Geography is a major component that affects how cultures are formed. A culture is made up of people who have a shared human achievement that is intellectual. A culture brings people together and allows them to share common interests. Cultures are often made more diverse due to their interactions with their environment. Geography can impact communication with each other because of physical barriers. In addition, people who belong to the same cultures can have common beliefs about their geography and can be impacted by it in similar ways. Many cultures have similar customs and ideas when it come to how land should be used. Most cultures are directly impacted by what resources are available to them in their geography. Therefore, geography directly affects the formation of cultures.
There are many ways for ecological and geographical factors to affect the formation of personalities in different cultures. Culture is built on the personalities of the residents. According to World of Health, there are five current hypotheses on how personalities are formed. However, none of these hypotheses involve geography. For example, the first hypothesis states that biology is an important basis for personality. The second and third hypotheses state that experiences with parents strongly influences personality. The fourth theory claims that people who have the same objective experiences develop different personality profiles. Finally, the fifth hypothesis asserts that personalities come from inferences based on direct observations. All these hypothesis fail to mention that the geography of a place is significant when considering how personalities are formed. However, the article does state that “Of the four important influences on personality–identification, ordinal position, social class, and parental socialization–identification is the most important.” Identification could be race, color, religion, gender, national origin, age, disability, marital status, veteran or military status, or any other legally protected status. This article fails to highlight the most influential aspect of how personality is formed.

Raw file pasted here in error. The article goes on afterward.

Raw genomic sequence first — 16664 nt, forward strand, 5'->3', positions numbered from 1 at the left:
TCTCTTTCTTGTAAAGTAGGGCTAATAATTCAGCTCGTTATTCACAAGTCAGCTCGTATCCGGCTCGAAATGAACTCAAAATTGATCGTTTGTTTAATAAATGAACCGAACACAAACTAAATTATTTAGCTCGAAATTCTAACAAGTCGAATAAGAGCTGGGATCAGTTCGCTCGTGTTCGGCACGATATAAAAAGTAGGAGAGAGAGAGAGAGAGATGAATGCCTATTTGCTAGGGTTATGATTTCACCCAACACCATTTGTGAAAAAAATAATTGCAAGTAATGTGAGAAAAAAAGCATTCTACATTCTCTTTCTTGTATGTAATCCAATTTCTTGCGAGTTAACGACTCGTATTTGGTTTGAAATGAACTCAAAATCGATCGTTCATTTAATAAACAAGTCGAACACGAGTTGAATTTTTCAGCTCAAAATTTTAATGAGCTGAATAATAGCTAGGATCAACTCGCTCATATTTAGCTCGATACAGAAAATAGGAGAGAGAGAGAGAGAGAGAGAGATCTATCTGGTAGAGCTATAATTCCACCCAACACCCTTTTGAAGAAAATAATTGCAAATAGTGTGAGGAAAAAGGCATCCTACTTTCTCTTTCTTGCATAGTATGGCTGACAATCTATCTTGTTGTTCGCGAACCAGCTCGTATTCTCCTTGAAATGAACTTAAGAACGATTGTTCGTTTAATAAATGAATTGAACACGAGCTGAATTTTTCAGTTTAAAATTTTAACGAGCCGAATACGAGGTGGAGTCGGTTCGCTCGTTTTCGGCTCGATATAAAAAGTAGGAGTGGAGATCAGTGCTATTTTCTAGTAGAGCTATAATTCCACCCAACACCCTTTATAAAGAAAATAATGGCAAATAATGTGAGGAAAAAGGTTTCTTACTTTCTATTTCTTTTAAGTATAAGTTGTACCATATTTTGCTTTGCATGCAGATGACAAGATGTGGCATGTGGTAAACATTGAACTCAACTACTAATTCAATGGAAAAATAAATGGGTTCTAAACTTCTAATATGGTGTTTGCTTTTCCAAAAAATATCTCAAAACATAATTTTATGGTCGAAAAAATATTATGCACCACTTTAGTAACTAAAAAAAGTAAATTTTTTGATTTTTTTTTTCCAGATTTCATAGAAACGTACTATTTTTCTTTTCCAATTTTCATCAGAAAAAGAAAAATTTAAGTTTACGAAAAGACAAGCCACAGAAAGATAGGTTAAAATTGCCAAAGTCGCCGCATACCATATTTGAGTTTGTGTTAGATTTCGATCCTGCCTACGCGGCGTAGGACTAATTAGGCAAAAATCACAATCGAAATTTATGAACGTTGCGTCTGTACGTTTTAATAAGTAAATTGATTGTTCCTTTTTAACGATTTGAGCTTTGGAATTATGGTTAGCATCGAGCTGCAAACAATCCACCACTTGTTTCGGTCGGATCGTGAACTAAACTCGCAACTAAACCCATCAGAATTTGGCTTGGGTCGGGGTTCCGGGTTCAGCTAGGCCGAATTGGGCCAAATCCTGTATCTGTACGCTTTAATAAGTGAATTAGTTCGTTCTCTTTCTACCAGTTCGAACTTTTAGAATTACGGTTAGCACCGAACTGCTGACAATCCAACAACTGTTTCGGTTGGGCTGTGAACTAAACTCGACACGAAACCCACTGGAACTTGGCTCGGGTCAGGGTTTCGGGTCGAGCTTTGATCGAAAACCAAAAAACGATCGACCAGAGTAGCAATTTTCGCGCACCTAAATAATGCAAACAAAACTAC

People have become dispersed around the world over the last 100,000 years. As people have migrated to new places and have become immersed in new localities, their cultures have become unique to each other. People have begun to look at why cultures are so different. In particular, people wonder how there have come to be so many cultures. According to the National Center for Biotechnology Information, there are so many cultures because they “were and are the outcome of the way in which kin-based human communities reproduce themselves over generations, and in doing so fission; that the rate of fissioning is strongly influenced by ecological and geographical factors; and that humans have a unique cognitive capacity to generate socially transmissible behaviors which structure the outcome of the fissioning.(1)” In other words, cultures often can become separated due to factors such as nature or relative arrangement and interaction with places. There are four main geographical factors that affect how cultures form. First, topography affects the development of cultures because it involves valleys, hills, mountains, and plateaus. These natural barriers can limit human travel and isolate populations. Therefore, restricting cultural exchanges. In addition, large bodies of water can isolate or restrict cultures from one another. However, if they are easy to navigate, they can also expose cultures to new concepts as they are great systems for traveling and cultural exchange. Third, vegetation affects what people eat and how they travel. Finally, climate shapes what people eat, how they dress, when they travel, and their style of architecture. People may have to migrate because they no longer have access to food or water, they may have experienced a natural disaster, or the climate may no longer be suitable. All these factors allow for new cultures to form.